Cast Away

dnt-not-pay-for-the-screen-time-after-the-films-release-fedex-saw-a-significant-increase-in-brand-awareness-in-asia-and-europe-where-brand-recognition-was-lowRobert Zemeckis, the mainstream-populist visionary who made Forrest Gump and Contact, is an extremely accomplished director; his problem these days is that he tries too hard to accomplish a masterpiece every time out. Zemeckis wants to make films for the ages, fables that speak to us about us, about the mysteries of the universe. How he graduated from the pop prankster who made Used Cars, Who Framed Roger Rabbit, and Back to the Future to the pop shaman who has now made Cast Away is itself one of life’s great mysteries. (Maybe Zemeckis will make a movie about it.)

Tom Hanks, chubby and waddling fast in a winter parka, is Chuck Noland, an efficiency guru who troubleshoots FedEx operations around the world, his voice rising in contempt at the workers’ slowness. Don’t they know they’re FedEx? Let’s go, people! Hanks embodies the sort of modern man for whom every job situation assumes the wired priority of a sucking chest wound; he plays ER in his head, and his personal life gets put in triage. He has little or no time for his girlfriend Kelly (Helen Hunt); rather glumly, they exchange Christmas gifts in his van before Chuck takes off on a flight to shepherd yet another vitally important shipment.

The little plane, as we all know, goes down over the ocean, and the sequence is one of the most wrenching bits of crisis ever filmed. It hits fast and hard, with no warning; even though we know it’s coming, we don’t feel ready for it — we’re thrown into it as rudely and abruptly as Chuck is. Zemeckis uses the technological effects at his disposal to give us each nightmarish detail of the experience right up to the impact. Afterward, when Chuck washes up on a godforsaken rocky island, the director abandons technology but still focuses on the details of Chuck’s survival. Even here, Chuck is a problem-solver; he uses bits of salvaged goodies to make tools, shelter, even a friend named Wilson (a volleyball with a face rendered in blood — a creation saved from too-cuteness by its slight Lord of the Flies aura).

To be honest, the gruelling study of Chuck’s ordeal — it spans over four years — wore out its welcome for me after about half an hour. The built-in problem with movies like this is that you’re stuck out in nowhere along with the character(s); you can’t wait to get home. It needs to be said, though, that Zemeckis’ tranquil control never wavers, and that Hanks takes whatever starch he can out of the primal-man conception. Even when he’s swathed in more beard than the two bearded guys in ZZ Top put together, Hanks comes across as a sane if ornery modern man, even as he’s carrying on animated chats with his volleyball — we accept it as any person’s natural hunger to connect with someone. And he never loses his humor.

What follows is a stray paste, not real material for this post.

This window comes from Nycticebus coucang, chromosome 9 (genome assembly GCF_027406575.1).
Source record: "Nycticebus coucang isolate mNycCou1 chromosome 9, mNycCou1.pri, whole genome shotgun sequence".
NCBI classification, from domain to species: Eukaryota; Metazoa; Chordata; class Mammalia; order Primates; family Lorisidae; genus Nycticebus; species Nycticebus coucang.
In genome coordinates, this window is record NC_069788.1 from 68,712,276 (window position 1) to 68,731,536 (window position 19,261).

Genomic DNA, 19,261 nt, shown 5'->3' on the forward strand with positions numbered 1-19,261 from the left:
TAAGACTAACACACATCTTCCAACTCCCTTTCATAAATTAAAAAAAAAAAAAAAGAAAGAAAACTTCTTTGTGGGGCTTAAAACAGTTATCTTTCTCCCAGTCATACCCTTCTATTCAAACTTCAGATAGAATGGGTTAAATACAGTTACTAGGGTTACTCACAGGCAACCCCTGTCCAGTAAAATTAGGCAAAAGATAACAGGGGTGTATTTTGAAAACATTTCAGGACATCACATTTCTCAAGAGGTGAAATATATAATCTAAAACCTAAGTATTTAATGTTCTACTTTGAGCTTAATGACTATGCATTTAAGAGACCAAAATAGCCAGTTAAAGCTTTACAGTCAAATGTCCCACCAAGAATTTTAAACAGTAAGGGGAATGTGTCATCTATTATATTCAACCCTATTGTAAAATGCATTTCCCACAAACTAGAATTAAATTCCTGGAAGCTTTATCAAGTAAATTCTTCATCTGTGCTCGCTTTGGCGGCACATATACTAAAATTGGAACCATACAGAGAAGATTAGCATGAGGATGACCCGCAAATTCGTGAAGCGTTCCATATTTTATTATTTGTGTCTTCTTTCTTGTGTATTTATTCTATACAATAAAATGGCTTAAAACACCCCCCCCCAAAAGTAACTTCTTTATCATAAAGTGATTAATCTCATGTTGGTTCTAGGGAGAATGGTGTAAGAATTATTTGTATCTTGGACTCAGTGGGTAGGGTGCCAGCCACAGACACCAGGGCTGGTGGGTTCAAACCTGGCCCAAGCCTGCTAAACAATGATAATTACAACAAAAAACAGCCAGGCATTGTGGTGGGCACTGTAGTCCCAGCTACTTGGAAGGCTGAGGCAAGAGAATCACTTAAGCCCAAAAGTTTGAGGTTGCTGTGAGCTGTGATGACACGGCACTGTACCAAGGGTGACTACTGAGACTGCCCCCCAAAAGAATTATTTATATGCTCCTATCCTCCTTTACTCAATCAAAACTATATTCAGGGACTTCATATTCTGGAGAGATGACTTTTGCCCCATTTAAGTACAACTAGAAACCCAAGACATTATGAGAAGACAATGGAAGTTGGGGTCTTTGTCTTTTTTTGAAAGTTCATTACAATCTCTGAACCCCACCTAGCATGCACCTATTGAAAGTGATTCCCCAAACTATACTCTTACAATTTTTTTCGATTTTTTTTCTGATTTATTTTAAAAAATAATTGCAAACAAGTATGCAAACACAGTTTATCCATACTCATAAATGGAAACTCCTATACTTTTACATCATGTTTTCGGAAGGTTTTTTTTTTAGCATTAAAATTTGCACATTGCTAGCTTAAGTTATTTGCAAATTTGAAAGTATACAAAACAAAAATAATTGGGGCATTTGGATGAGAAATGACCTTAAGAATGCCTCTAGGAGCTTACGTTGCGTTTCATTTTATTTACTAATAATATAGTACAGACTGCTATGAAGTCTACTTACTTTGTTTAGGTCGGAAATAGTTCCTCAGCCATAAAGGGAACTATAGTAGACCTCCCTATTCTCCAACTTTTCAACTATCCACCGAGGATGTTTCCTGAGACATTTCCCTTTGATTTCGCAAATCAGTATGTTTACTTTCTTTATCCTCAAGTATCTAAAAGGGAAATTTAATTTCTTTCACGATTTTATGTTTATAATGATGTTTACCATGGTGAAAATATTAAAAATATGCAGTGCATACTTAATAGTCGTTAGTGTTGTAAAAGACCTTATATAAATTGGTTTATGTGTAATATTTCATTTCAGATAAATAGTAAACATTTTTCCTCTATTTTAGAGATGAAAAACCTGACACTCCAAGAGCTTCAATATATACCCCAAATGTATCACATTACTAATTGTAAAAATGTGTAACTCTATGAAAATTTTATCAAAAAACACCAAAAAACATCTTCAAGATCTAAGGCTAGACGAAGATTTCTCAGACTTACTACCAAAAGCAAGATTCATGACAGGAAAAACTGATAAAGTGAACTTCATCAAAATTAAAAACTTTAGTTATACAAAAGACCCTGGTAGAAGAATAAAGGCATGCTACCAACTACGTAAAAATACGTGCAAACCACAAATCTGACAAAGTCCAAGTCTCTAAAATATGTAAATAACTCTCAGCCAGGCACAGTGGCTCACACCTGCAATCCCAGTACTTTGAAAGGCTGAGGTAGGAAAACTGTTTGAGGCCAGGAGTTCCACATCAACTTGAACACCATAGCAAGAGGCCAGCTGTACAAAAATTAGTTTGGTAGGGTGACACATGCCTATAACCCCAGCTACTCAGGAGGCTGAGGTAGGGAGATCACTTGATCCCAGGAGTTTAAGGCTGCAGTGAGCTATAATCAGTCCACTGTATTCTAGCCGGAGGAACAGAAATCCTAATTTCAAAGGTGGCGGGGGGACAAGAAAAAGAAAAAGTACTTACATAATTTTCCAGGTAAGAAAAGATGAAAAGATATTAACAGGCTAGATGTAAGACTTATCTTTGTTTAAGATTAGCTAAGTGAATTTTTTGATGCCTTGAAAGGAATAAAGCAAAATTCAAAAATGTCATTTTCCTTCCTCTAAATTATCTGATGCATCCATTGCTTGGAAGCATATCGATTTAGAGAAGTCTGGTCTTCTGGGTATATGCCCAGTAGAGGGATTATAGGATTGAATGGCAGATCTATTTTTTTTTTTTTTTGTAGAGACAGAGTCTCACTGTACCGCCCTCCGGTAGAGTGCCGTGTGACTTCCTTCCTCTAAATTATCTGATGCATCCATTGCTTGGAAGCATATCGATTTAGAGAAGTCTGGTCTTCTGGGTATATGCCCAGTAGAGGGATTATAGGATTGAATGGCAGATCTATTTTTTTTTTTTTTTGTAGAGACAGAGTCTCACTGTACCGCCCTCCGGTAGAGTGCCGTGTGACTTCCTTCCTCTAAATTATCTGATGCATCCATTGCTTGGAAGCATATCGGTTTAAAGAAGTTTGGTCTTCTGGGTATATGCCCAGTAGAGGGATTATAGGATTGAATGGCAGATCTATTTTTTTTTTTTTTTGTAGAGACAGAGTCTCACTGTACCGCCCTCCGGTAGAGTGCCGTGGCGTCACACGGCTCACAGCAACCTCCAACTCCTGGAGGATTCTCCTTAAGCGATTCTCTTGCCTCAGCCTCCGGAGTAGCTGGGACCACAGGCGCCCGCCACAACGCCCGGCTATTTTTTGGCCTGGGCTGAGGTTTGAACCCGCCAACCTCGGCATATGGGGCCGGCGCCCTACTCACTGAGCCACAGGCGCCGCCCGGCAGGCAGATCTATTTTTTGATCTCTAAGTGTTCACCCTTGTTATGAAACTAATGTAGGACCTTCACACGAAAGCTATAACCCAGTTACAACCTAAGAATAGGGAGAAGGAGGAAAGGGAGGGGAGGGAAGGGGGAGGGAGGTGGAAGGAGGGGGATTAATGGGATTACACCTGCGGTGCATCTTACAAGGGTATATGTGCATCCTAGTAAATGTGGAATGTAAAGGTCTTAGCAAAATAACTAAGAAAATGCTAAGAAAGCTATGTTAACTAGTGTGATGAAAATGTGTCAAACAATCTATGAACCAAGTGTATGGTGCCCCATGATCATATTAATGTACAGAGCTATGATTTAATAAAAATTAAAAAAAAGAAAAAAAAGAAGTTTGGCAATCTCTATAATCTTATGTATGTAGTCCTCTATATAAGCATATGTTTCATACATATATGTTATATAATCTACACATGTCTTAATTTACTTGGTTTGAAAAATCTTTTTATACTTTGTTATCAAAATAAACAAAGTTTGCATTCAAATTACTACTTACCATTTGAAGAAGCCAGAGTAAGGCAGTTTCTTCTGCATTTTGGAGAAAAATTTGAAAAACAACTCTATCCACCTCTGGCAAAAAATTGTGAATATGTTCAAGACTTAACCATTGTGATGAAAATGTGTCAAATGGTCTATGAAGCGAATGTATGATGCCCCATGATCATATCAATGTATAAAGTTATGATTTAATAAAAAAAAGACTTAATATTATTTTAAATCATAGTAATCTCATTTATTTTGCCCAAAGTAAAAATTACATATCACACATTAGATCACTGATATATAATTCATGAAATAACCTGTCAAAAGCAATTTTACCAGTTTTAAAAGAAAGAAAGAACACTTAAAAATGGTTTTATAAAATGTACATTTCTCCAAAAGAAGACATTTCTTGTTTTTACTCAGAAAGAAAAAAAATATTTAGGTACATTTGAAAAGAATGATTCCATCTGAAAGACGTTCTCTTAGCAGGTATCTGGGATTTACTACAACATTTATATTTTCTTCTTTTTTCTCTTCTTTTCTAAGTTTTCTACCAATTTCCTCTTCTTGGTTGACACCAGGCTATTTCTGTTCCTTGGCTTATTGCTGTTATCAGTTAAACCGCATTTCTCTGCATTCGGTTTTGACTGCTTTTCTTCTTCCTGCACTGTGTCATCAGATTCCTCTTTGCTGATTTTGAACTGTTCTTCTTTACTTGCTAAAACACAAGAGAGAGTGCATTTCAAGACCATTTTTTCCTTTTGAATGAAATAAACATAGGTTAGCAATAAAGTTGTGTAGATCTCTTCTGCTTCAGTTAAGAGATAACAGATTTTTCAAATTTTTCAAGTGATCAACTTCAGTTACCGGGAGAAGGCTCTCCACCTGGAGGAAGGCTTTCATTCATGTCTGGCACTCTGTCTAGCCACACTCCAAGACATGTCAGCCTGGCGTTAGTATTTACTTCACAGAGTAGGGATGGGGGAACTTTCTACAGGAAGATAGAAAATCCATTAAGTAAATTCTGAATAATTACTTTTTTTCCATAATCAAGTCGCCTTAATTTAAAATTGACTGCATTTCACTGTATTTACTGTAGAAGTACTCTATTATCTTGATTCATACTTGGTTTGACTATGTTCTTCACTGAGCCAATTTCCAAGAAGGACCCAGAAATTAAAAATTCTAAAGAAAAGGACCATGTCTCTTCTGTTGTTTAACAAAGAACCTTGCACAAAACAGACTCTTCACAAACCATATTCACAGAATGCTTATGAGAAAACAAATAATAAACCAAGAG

Zemeckis and writer William Broyles, Jr. have been planting a few hints, though, and toward the end, after Chuck has returned home, we hear about something that almost happened on the island during those four (offscreen) years. Chuck becomes a figure of endurance, a real chicken-soup-for-the-soul story, and the movie closes up shop about 20 minutes before it ends. Hanks has a remarkable intense, haunted look — it isn’t just his weight loss, though there seem to be new planes and contours to his face — but we never understand how it feels to be back among people who take trivial things seriously after you’ve been spearing fish and talking to a gory volleyball for the length of a presidential term. (It doesn’t help that Broyles’ script contains several glaring set-ups at the beginning that will predictably “pay off” later: a bad tooth, the ailing wife of a co-worker, etc.)

Chuck goes to see Kelly, whose photo kept him alive all that time, but Helen Hunt can’t work up much energy for the occasion; maybe she was dispirited by how few scenes she has. She could play the kind of woman a man would risk death to get back to, but she doesn’t here, and the awkwardness of their late scenes together feels less like realism than like a casting mismatch. Alan Silvestri’s score, which sounds like an unfinished piece of music (most of the movie has none), whines on cue to lock in on Chuck’s pangs of loss. It whines, with a glimmer of hope, when Chuck imparts the moral of the fable: that you have to keep breathing, keep living. The movie takes too long to deliver us this banal package of wisdom, and we know what it is before we open it: a box of chocolates. Tom Hanks’ performance held me, but as written Cast Away is about the great mystery of the human will to survive — and, incidentally, about the great mystery of the mass audience’s will to accept pabulum.

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